One of ethereum’s biggest decentralized exchange, dYdX, with $270 million in crypto assets under management, has announced the launch of perpetual futures on second layer technology.
“We had 110,000 users sign up for the waitlist, and users traded $90,000,000 in volume across over 25,000 trades. Today, we are excited to announce the public launch of our new protocol,” they say.
The current base layer perpetual futures will be deprecated on April 20th, dYdX said, with all thus needing to move to the second layer.
This is the first project of note to go live with this new scaling technology after launching a testnet as far back as summer 2019, with it now coming out of a private beta so we gave it a testrun.
We have previously used dYdX to deposit a small amount just in case they airdrop a token, so it’s not clear whether with a plain address we need to connect first, but to enter the second layer we need to generate a stark key.
Unlike an actual private key, this looks more like a signature that proves to the second layer you own the private key. Thus they say it can be recovered anytime, so no need for foo bar seed here.
For some reason they want our email. You can then optionally give them your email and choose a nick with this bit seemingly more to do with whatever their VCs and business department told them, rather than being a requirement tech wise.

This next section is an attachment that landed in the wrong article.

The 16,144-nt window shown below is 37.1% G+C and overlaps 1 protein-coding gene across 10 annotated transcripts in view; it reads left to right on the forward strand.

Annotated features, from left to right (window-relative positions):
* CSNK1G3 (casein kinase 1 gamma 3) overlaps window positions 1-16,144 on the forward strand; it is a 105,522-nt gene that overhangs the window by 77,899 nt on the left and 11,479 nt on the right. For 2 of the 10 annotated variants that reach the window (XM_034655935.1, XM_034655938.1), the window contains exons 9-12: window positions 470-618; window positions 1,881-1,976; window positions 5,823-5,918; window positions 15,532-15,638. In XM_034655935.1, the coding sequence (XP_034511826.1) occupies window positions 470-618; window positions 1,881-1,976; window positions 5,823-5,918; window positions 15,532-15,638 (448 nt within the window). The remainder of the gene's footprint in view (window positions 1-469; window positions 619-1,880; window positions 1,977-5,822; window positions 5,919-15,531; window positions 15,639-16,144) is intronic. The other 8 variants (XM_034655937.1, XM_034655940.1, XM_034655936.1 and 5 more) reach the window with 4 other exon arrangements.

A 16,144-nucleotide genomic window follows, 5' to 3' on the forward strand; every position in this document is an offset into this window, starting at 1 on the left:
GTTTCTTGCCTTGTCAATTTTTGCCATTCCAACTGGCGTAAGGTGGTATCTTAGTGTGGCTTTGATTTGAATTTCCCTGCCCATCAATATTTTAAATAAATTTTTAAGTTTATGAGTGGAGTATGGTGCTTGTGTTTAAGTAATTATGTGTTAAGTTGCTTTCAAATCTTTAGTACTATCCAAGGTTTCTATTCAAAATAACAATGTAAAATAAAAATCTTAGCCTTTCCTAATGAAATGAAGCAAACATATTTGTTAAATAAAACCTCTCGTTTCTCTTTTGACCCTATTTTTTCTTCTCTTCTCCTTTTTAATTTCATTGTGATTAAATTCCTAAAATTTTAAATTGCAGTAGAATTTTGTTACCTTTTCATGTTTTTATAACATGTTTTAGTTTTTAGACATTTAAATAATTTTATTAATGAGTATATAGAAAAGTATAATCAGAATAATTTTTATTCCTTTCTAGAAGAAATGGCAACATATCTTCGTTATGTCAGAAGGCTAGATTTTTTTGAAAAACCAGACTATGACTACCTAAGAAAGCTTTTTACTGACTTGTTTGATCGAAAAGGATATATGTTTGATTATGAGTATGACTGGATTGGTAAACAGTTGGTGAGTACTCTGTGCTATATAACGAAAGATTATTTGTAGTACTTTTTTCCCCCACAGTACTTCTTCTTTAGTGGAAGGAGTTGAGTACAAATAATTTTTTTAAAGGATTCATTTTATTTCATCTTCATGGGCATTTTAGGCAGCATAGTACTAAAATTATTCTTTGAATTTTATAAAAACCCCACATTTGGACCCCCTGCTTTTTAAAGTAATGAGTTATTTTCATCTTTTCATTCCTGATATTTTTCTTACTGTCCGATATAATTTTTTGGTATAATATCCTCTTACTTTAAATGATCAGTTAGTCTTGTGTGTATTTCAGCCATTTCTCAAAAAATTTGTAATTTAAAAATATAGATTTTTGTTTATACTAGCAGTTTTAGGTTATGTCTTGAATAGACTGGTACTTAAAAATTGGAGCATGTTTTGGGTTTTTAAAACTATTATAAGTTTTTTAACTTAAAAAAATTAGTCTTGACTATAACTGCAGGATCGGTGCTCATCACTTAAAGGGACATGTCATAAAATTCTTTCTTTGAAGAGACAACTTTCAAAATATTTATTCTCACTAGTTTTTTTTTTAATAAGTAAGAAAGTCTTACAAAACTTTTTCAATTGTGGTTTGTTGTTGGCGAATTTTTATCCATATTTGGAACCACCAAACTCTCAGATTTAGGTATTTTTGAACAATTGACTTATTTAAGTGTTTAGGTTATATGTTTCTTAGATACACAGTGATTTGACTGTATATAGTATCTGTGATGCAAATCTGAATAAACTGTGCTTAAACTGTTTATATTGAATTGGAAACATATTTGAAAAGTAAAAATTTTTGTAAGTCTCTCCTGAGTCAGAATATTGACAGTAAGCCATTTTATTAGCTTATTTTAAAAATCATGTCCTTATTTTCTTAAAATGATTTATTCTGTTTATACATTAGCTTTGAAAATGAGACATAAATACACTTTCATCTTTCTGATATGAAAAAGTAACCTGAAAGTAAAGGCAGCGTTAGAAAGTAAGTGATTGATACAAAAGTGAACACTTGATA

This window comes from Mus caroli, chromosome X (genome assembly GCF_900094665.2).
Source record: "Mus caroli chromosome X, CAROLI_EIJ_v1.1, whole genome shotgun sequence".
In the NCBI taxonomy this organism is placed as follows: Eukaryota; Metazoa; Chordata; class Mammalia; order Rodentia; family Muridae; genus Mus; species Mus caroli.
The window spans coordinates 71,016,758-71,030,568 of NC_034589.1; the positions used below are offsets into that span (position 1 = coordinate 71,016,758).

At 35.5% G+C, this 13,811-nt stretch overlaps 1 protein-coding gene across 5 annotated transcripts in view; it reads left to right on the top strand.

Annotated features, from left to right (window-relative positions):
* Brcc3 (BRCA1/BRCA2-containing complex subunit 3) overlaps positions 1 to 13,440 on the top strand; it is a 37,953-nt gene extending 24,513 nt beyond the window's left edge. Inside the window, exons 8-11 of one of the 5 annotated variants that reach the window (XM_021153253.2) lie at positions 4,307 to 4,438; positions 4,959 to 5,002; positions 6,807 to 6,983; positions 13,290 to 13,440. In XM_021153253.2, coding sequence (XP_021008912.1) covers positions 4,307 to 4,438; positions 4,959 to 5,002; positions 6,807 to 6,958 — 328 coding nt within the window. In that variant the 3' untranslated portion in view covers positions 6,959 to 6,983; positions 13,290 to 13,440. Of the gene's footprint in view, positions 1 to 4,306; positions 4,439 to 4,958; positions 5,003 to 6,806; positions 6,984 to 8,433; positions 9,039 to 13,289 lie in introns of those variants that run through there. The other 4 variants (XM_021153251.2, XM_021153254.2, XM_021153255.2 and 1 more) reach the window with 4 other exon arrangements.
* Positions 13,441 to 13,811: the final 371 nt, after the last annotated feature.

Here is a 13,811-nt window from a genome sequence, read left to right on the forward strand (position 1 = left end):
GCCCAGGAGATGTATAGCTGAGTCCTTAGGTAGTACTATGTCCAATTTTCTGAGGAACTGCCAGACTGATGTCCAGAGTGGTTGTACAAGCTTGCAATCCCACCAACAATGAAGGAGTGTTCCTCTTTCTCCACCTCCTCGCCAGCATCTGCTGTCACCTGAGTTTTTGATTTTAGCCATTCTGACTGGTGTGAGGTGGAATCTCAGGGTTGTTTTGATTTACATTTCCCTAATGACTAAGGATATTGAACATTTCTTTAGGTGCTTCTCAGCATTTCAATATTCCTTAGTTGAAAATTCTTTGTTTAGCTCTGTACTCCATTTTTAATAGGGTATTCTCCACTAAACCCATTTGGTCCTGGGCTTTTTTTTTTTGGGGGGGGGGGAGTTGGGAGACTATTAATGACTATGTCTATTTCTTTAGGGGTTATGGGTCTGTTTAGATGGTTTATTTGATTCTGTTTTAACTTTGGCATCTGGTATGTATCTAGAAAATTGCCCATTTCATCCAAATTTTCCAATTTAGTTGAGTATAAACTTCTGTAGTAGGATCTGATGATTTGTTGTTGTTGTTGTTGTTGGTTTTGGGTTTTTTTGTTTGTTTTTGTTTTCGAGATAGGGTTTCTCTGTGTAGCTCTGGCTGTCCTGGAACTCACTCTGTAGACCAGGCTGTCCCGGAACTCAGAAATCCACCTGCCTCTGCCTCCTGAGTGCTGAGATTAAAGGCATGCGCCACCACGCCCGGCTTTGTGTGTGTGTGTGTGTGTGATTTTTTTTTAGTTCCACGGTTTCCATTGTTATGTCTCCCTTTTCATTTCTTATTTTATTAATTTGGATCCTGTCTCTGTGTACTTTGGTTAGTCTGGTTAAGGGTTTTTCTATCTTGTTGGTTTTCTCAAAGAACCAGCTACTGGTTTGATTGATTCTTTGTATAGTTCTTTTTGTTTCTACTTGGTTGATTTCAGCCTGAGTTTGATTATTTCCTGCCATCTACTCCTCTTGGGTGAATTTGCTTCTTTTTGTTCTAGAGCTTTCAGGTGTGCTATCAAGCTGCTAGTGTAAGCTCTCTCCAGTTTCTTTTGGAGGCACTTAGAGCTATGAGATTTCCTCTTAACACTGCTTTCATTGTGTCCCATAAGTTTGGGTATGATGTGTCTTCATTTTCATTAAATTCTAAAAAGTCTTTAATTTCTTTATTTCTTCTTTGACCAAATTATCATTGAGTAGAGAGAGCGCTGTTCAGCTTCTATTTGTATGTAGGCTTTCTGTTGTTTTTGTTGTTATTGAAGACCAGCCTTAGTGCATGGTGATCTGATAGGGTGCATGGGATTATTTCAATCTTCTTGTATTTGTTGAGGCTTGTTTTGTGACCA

We thus move to the key part of the grand entrance, and here we finally get to talk to the blockchain.
Now this is very interesting because it says register and not deposit. We didn’t follow through because we’re running low on our test account, but the suggestion here seems to be that your eth doesn’t quite move onchain.
That’s probably because for dYdX you have to deposit the trading balance in any event, so this is like the approve or register pre-proper-transaction that is common in base layer dapps, but in this case it is for the second layer.
The difference is that once you’re in, you don’t have to deal with the blockchain anymore, unlike previously where every trade was an on-chain transaction.
That’s because now accounts are kept in-contract through zk-starks with their description being:
“StarkWare zkSTARKS technology is a form of ZK-Rollup technology that significantly increases dYdX’s trade settlement capacity, while still basing its security on the underlying Ethereum blockchain.
StarkWare’s dYdX integration combines STARK proofs for data integrity with on-chain data availability to ensure a fully non-custodial protocol.
Trades are settled on a Layer 2 system, which publishes Zero-Knowledge Proofs periodically to an Ethereum smart contract in order to prove that state transitions within StarkWare’s Layer 2 are valid.”
What they publish on-chain is just enough data to be able to reconstruct all that is needed to prove validity, with most data kept off-chain.
Starkware now has a whole roadmap to get to effectively a decentralized second network running on top of ethereum.
0x came up with much of this, so dYdX is pioneering it, with this still being very much part of the testing ground, but now live testing to meet real demand.
So marking the very beginning of ethereum’s increase in scalability through second layers that is expected to heat up during summer.